Matt: Yeah, well, and think of what most people do at Summit. I mean, I was a good student my first two years, like, “well, the boss man’s paying, so I’m going to every session slot.” What I realized is, you can’t do that, because you don’t remember anything that you didn’t write down. So then what you start doing is, “well, I’m going to go to a few sessions and I’m going to grab lunch at Taphouse, or I’m going to go to the Sheridan and have a coffee.” I assume Summit will do full days and I know that they’re still kind of grappling with how to handle time zones and all of that. But, yeah, if you’re going to do a full day virtual conference, you need to give people something to pop in and out of if you want to keep them there. Because eventually your eyes are just going to cross from trying to sit in sessions, but if there’s a social component, a networking thing, whatever you’ve got that, if there’s a virtual Taphouse that they can hop over to and hang out, it kind of refreshes you.
Carlos: Yeah, and even the physical piece, like I’m moving from room to room, I have to go from session to session. With the webinar, I’m here, it’s like even Lord of the Rings, at the end you’re kind of like, “man, I’ve been sitting for a long time.” You know?
Breakout rooms might work pretty well
Kevin: Yeah, and the other problem that I see is that, we’ve mentioned it already, but it’s worth bringing it up again, with an online event, you really only have one voice thread that can go at at time, and so, you’re limited. If you want proper interaction, you’re limited to text. And even then, the equivalent is I’m just shouting to everybody in the room and that means you can have a couple of threads going, like, we host all of our events on Twitch, and the ethos behind Twitch is that you do have chat that’s a little unruly. It’s like a Greek sport.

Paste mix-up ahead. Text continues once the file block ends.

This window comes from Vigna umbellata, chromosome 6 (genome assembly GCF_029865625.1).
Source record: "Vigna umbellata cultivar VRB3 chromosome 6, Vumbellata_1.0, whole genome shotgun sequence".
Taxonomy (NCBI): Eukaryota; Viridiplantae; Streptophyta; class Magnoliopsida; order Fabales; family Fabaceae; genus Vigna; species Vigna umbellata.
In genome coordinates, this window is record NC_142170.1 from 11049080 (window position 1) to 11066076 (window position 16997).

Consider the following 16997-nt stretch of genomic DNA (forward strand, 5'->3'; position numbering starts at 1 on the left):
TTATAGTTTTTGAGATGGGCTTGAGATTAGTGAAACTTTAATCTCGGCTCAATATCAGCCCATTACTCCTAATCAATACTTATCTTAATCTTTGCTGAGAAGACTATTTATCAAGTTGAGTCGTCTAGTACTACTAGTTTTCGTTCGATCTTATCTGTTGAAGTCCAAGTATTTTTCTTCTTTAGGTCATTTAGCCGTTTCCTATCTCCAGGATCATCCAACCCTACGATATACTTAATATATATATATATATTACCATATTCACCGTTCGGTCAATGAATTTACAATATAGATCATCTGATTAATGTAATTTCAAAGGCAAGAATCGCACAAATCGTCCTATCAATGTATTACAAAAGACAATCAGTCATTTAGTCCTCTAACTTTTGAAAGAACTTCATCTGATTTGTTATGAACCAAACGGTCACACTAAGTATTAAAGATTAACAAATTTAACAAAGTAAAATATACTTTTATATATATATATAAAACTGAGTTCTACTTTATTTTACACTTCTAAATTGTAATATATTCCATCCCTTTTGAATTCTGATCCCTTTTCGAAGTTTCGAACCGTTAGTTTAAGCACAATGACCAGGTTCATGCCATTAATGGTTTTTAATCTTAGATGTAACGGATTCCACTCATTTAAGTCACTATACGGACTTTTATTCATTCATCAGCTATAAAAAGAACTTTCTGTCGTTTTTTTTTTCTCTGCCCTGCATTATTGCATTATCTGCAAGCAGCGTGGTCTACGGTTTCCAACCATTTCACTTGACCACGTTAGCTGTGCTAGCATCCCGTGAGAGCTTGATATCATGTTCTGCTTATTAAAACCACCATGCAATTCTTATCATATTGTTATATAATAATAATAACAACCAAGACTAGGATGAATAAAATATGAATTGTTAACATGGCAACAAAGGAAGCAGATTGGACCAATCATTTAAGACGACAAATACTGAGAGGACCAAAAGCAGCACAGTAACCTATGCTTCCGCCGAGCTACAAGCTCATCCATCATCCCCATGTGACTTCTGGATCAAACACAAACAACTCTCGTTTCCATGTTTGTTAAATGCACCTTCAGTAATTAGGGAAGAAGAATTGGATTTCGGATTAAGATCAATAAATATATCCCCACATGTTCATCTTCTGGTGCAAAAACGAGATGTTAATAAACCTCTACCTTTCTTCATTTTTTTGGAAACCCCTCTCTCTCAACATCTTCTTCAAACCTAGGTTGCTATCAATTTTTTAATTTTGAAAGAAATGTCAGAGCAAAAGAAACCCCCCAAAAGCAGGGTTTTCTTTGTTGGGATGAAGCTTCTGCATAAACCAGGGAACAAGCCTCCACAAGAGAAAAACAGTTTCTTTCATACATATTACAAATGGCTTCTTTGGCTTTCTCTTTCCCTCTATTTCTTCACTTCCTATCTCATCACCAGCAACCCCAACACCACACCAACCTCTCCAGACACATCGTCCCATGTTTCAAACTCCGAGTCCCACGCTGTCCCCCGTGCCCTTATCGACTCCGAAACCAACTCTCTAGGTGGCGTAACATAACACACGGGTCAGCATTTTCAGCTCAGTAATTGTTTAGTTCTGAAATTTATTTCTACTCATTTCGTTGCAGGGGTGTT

Eugene: Spam emojis, yeah.
Kevin: I try to avoid as much of the emoji spamming as possible, because I hate emojis. But you know, you can have a couple of threads going, two, three threads going, but still, there’s a limit to how much can happen in chat before people start saying, “I don’t understand what’s going on.” So, you’re really limited in how many proper interactions you can have. When you’re at a real event, a physical event, there can be dozens of conversations happening in a large enough room, because we all find little corners and modulate our voices so that not everybody hears it. We have indoor voices; some of us do.
Carlos: Some of us. Yeah, there’s always going to be the all caps person.
Kevin: Leeroy Jenkins.
Carlos: Okay, so that’s interesting. So three hours? I like that Birds of a Feather. I’m interested to see one of the things that Zoom has, to get into technology for a second, we’re on a Zoom conference right here.
Kevin: They’ve got rooms.
Carlos: They’ve got the breakout rooms, so you have the idea of coming together and then kind of shifting, you know, like breaking out. So that makes it a little bit easier. I don’t know that the GoToMeeting or GoToWebinar, you can have different rooms, but then you’re side-load and I don’t– you can’t get in together, so I can see that being a challenge.
Eugene: The Zoom breakout meetings actually works decently well, because I’m in– this is going to sound really specific. I am currently in a virtual Bible study on racial reconciliation and justice. And so, my church started that after all the recent events, and there’s like 100 people in it, and it’s been working out well because, yeah. So, there’s like 100 people, it’s an hour of sermon or lecture, however you want to think of it, and then it’s 30 minutes of small-group. And so there’s like 10 breakout rooms and so you listen for an hour and then you have half an hour of 10 people trying to do that dance of, like, “okay, I’m not going to talk over this person.” And I feel like for what we’re trying to accomplish it’s working really well. But again, like it’s presumably a shared community, it’s very respectful and all of that kind of stuff. Once you get into like a conference of thousands of people, like you said, you get the loudmouths and stuff, that can be more of a challenge. But I like how Zoom is able to do it.
Matt: Yeah, I mean, that’s the hard part. If you did any sort of like an open room, whether you call it Birds of a Feather or whatever, you have to aggressively moderate it, because we’ve all been to enough conferences, even in sessions a lot of times there’s that person that either they’re trying to stump the speaker or they’re trying to show off that they know a lot. And that’s going to be a real challenge in this venue, because you’re really just going to have to say like eventually, “hey, stop talking and let some other people talk,” and if you’re passive in this, it’s a complete mess and everybody’s just going to sign out.